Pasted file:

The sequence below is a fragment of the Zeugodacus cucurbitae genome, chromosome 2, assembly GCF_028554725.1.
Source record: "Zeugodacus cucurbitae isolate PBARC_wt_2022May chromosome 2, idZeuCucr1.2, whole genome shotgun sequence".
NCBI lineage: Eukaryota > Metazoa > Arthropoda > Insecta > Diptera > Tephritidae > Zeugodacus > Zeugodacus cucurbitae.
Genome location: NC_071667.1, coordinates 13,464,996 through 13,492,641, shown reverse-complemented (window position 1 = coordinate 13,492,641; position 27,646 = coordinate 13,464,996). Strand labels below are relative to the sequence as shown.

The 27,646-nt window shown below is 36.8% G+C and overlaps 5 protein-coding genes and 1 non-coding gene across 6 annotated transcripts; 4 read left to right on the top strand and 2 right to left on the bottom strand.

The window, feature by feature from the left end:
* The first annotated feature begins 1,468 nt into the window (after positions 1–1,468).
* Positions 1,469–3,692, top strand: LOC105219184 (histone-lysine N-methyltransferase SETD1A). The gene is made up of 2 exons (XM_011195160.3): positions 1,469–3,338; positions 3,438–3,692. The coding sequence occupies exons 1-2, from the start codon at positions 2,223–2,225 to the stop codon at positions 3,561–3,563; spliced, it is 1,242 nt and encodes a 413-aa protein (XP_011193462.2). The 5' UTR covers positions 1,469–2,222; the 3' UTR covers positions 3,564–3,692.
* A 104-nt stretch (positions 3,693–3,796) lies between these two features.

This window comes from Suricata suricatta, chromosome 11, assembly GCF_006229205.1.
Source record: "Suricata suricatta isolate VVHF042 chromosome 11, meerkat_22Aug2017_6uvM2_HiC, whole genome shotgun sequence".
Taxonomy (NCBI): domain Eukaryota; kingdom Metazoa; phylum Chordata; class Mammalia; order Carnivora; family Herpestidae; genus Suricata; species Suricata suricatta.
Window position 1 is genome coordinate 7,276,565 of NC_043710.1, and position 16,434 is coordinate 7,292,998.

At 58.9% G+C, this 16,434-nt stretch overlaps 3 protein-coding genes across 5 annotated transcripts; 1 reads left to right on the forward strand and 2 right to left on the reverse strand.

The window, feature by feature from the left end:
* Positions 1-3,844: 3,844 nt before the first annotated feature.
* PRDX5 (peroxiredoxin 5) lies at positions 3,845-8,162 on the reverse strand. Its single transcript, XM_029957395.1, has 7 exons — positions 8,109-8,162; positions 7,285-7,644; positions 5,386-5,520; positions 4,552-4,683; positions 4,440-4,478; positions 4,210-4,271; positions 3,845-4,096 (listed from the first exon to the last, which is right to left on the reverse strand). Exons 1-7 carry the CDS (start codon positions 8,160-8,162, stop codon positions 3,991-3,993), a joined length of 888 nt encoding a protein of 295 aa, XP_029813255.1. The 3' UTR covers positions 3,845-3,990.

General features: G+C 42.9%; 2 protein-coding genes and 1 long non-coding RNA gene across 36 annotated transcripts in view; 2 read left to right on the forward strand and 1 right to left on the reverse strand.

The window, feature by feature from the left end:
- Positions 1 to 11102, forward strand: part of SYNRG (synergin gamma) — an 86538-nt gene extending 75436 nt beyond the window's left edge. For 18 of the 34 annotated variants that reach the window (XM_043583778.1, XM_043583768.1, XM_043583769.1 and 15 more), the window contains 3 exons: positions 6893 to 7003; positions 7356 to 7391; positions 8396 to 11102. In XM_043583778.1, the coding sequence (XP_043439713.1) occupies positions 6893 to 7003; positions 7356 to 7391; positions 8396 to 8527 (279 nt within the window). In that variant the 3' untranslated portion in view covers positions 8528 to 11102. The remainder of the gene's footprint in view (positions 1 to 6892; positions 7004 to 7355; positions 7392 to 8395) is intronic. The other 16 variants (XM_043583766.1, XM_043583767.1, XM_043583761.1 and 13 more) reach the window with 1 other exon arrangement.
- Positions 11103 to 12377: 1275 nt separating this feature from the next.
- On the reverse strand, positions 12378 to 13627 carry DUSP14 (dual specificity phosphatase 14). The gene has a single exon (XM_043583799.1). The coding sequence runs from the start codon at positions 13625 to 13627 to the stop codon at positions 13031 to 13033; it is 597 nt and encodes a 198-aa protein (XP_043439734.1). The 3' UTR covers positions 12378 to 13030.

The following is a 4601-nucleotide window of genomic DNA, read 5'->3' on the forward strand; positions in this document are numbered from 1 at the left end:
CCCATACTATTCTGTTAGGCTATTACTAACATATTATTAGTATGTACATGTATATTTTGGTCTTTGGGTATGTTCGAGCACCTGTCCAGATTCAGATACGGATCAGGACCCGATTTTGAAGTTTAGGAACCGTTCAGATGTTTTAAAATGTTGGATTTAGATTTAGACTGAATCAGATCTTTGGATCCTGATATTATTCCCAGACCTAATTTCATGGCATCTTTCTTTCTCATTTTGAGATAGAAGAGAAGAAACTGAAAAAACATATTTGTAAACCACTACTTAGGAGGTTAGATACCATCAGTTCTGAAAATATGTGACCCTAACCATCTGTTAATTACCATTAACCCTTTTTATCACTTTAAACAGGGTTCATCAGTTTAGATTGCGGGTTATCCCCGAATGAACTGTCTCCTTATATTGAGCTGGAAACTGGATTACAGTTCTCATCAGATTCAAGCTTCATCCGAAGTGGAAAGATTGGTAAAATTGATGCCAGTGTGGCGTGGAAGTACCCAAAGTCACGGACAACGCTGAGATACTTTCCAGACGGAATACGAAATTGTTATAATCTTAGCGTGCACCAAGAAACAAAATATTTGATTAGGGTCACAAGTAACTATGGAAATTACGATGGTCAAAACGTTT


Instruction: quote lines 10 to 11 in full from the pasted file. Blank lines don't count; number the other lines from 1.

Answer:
This window comes from Suricata suricatta, chromosome 11, assembly GCF_006229205.1.
Source record: "Suricata suricatta isolate VVHF042 chromosome 11, meerkat_22Aug2017_6uvM2_HiC, whole genome shotgun sequence".